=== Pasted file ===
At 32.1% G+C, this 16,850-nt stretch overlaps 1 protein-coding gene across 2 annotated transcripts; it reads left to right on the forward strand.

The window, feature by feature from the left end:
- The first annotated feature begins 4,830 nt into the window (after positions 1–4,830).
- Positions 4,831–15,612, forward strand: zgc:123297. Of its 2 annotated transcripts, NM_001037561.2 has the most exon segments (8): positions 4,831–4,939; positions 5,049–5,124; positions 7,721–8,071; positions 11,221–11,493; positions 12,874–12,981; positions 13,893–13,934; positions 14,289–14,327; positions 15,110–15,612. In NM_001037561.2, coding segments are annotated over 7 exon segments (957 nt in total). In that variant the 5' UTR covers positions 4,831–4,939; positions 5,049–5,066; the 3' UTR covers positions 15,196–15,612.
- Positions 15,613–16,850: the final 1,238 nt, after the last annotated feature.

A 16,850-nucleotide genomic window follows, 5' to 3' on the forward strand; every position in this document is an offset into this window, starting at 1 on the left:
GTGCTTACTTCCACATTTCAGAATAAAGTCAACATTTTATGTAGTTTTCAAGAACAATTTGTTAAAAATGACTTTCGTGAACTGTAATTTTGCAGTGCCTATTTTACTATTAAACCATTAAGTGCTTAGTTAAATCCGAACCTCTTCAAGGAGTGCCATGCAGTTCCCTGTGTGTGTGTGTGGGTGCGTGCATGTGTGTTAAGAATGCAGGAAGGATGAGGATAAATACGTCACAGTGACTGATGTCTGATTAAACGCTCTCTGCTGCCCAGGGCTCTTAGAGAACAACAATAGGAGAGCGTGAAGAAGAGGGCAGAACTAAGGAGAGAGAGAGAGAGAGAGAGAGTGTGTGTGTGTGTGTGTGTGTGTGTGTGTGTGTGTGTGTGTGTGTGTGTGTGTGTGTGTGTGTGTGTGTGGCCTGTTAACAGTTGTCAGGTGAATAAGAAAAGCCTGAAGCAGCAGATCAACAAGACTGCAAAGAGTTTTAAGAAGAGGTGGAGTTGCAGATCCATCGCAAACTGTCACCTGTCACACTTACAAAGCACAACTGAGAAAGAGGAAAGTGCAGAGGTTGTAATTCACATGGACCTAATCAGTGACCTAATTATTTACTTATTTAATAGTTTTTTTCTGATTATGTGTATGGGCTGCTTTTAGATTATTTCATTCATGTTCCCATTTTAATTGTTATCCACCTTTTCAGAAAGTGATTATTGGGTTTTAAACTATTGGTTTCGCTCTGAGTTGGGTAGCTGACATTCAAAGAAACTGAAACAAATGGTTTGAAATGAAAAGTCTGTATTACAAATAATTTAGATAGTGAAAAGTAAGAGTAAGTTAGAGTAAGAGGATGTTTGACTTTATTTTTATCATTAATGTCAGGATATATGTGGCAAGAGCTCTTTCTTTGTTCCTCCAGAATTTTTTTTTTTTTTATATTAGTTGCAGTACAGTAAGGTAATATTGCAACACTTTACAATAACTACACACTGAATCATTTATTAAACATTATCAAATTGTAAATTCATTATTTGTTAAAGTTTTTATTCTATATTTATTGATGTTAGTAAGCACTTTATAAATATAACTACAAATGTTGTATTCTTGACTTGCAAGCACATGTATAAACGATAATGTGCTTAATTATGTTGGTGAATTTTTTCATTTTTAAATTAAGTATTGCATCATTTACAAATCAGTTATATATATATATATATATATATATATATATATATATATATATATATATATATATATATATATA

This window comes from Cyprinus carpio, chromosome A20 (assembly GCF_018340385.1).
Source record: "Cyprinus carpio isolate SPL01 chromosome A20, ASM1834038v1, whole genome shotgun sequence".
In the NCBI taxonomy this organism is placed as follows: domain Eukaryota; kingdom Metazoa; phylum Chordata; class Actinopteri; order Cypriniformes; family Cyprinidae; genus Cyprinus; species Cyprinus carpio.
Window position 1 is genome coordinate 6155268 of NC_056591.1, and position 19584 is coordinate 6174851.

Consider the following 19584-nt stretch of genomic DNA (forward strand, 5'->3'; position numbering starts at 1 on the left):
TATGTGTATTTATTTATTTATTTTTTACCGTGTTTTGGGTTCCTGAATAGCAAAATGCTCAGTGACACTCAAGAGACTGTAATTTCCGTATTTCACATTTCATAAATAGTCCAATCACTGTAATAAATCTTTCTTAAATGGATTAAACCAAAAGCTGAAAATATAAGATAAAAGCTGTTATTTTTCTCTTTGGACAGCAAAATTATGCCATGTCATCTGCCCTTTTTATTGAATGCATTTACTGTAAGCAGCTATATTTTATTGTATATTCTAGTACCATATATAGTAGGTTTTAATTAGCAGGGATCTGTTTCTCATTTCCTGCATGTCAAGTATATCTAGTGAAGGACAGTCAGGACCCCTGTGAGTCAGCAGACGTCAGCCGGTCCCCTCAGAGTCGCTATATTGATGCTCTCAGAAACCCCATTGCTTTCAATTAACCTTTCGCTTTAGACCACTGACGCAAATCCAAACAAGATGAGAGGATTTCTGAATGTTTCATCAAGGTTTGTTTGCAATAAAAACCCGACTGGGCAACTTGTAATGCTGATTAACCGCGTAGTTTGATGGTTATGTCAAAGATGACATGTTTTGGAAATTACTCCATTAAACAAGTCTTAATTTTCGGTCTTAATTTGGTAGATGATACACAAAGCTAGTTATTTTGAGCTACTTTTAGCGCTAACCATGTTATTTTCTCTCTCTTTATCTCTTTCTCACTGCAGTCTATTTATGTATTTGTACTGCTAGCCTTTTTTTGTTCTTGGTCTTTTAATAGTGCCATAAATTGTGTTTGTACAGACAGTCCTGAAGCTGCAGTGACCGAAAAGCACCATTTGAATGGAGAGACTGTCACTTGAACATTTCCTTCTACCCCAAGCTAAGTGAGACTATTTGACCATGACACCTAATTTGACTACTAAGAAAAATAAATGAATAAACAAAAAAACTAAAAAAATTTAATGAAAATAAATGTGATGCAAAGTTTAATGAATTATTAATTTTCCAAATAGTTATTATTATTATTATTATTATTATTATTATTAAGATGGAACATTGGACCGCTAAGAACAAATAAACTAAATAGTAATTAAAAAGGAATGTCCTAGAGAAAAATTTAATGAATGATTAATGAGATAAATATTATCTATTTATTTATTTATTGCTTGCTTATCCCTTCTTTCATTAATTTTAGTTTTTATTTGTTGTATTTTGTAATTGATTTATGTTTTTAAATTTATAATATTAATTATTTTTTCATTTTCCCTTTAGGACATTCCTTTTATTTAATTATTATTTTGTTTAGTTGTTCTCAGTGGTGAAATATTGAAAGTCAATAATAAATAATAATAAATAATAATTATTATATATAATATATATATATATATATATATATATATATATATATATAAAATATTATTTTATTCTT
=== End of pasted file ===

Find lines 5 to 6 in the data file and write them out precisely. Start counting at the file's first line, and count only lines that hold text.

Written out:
- Positions 15,613–16,850: the final 1,238 nt, after the last annotated feature.

A 16,850-nucleotide genomic window follows, 5' to 3' on the forward strand; every position in this document is an offset into this window, starting at 1 on the left: